This course focuses on how chemical compounds interact with living systems, looking particularly at drugs and their effects in disease. If you want to be involved in developing or testing new, safe drugs for illnesses, or the analysis of pharmacological data, then this practical course will teach you the key laboratory and analytical skills in our cutting-edge science centre and in the classroom.
|Faculty||Faculty of Life Sciences and Computing|
|Average graduate salary||£22,000|
|Course Length||Full-time 3 years, Part-time 4 years|
|Attendance types||Full-time, Part-time|
|Full time cost||
UK and EU students: £8,740 per year
International students: £10,000 per year
|Part time cost||UK and EU students: £2,185 per 30 credit module|
Pharmacology is the study of drugs, their uses, and how they interact with living systems. We focus on the effects of chemical compounds on molecular, biochemical and physiological processes, particularly in humans. On this course you will be able to study how molecules act on receptors to produce particular effects at different levels of organisation in the body. This process illustrates how compounds can be used to treat disease – for example, how different classes of compounds can be used to treat high blood pressure, or how antipsychotic drugs are used to treat schizophrenia.
You will also learn about drug development and screening, and how to analyse pharmacological data. Study on this course involves lecture and tutorial sessions, the use of on-line facilities, as well as practical sessions in our state-of-the-art £30 million Science Centre.
In addition to the University's standard entry requirements, you should have:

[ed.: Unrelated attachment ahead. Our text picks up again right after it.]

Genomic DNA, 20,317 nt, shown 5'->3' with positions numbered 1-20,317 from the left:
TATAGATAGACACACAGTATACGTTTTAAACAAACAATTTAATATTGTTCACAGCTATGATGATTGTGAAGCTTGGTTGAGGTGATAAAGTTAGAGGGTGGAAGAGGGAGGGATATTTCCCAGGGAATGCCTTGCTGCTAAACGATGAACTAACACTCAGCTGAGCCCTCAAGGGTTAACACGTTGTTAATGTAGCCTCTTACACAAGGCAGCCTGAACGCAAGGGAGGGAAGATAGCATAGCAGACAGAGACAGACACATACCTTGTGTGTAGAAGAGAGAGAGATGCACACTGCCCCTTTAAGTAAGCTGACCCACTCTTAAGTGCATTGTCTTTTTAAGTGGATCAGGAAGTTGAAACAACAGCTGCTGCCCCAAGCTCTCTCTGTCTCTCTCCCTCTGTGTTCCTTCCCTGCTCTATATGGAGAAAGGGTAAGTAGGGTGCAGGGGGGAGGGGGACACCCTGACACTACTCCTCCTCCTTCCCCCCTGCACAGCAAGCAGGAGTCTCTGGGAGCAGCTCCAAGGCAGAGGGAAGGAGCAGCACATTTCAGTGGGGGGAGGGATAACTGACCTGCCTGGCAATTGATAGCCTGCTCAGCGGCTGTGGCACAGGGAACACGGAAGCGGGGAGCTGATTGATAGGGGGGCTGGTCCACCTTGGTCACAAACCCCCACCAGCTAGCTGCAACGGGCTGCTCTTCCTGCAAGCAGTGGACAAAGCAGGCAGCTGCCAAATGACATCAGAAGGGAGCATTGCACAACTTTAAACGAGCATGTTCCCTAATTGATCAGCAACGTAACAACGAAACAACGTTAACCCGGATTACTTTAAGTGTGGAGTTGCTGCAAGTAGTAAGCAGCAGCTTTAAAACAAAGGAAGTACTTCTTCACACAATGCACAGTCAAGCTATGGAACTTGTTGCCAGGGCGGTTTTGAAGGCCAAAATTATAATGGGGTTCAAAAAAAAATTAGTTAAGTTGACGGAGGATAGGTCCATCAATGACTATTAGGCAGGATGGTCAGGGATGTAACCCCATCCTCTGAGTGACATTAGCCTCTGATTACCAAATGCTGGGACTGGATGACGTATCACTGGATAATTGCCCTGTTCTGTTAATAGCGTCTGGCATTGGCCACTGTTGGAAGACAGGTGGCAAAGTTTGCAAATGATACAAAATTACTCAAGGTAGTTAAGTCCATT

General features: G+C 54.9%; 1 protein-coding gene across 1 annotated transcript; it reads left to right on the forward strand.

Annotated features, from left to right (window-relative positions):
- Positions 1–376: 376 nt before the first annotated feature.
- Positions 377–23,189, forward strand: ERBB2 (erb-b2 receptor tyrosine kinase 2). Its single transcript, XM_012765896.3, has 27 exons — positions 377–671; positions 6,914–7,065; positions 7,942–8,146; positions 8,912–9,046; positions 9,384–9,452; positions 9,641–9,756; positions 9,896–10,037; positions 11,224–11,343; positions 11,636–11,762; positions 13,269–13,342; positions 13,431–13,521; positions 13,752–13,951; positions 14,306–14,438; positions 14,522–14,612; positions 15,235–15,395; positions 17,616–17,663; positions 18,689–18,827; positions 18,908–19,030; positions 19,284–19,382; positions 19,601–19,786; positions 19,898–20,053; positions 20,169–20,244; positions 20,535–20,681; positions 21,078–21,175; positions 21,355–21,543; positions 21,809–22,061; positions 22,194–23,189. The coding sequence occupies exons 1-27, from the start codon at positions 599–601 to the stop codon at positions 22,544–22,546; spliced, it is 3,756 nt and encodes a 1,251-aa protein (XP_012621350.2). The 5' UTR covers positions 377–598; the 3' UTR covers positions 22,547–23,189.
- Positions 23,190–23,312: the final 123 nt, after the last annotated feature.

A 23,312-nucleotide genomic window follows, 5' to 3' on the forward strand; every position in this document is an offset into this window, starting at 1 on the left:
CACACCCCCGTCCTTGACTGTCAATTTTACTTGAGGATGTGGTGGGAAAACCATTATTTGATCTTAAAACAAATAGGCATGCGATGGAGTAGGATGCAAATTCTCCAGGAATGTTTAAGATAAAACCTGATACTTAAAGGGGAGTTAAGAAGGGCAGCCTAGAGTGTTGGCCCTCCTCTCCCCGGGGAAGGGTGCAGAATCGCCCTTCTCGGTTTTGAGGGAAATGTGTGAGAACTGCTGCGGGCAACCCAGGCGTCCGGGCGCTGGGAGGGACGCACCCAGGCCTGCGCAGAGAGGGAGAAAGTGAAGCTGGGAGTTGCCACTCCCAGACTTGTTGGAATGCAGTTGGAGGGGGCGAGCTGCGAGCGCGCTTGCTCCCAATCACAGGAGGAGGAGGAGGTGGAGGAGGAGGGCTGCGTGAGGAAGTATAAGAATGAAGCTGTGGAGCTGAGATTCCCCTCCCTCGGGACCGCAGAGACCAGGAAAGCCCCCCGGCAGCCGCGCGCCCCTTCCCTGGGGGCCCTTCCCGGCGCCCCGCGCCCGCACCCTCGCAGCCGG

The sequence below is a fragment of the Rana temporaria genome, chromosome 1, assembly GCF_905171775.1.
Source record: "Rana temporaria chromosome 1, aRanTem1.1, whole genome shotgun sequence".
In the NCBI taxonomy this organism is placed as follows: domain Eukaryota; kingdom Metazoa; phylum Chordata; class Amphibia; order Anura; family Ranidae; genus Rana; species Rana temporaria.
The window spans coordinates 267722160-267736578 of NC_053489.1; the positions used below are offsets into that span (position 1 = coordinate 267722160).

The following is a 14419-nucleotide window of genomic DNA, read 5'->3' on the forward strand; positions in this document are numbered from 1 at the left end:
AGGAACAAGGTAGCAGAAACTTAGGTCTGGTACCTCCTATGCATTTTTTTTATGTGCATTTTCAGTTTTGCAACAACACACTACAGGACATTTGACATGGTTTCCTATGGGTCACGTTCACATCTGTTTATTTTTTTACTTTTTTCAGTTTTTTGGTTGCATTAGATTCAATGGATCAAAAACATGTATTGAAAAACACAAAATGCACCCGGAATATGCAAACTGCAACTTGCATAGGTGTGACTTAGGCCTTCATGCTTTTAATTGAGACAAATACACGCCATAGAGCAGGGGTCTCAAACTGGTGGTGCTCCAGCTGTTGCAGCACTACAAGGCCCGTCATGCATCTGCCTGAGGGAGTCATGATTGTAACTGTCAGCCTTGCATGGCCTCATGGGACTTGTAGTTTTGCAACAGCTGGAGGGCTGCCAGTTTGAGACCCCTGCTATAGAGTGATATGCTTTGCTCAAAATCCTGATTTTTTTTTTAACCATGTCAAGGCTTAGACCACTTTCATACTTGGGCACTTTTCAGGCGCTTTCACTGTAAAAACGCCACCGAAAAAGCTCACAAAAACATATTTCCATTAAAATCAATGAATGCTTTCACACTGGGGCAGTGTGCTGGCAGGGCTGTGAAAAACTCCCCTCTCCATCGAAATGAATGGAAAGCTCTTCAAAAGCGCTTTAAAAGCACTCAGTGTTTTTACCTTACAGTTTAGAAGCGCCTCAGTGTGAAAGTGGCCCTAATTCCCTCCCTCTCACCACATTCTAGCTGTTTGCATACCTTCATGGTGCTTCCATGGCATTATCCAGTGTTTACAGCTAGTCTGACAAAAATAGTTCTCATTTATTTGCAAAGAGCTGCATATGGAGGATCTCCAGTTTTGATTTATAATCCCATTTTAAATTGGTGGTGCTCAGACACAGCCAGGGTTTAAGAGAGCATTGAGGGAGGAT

Entry from appropriate Foundation/Access courses will also be considered.
Applications for advanced entry to year 2 or 3 of this programme will be assessed on an individual basis.
All applicants requesting advanced entry must supply a full and official transcript of their grades and modules plus at least one academic reference from their university.
Three levels, each of 120 credits.
Year 1 topics include:
Year 2 topics include:
Year 3 topics include:
Pharmacologists are needed by the pharmaceutical industry to play key roles in drug development, clinical trials and toxicity studies for example. They are also employed by universities where they may be involved in both teaching and research. This course is designed to prepare students for careers in pharmacological research. Graduates looking to further their careers in pharmacology often undertake further study at postgraduate level.
Other possible career paths include journalism, marketing, patents and regulatory affairs, graduate entry into medicine, and education.
UK/EU applicants for September full-time entry must apply via UCAS unless specified otherwise.
Applicants for September part-time entry should apply direct to the University using the online application.
Non UK and EU applicants for September entry may apply via UCAS, but may also apply directly to the University via the apply online button.
Contact Admissions if you need any assistance.
The University and Colleges Admissions Service (UCAS) accept applications for full-time courses starting in September one year before the start of the course.
Our UCAS institution code is L68.
Visit UCAS for more details.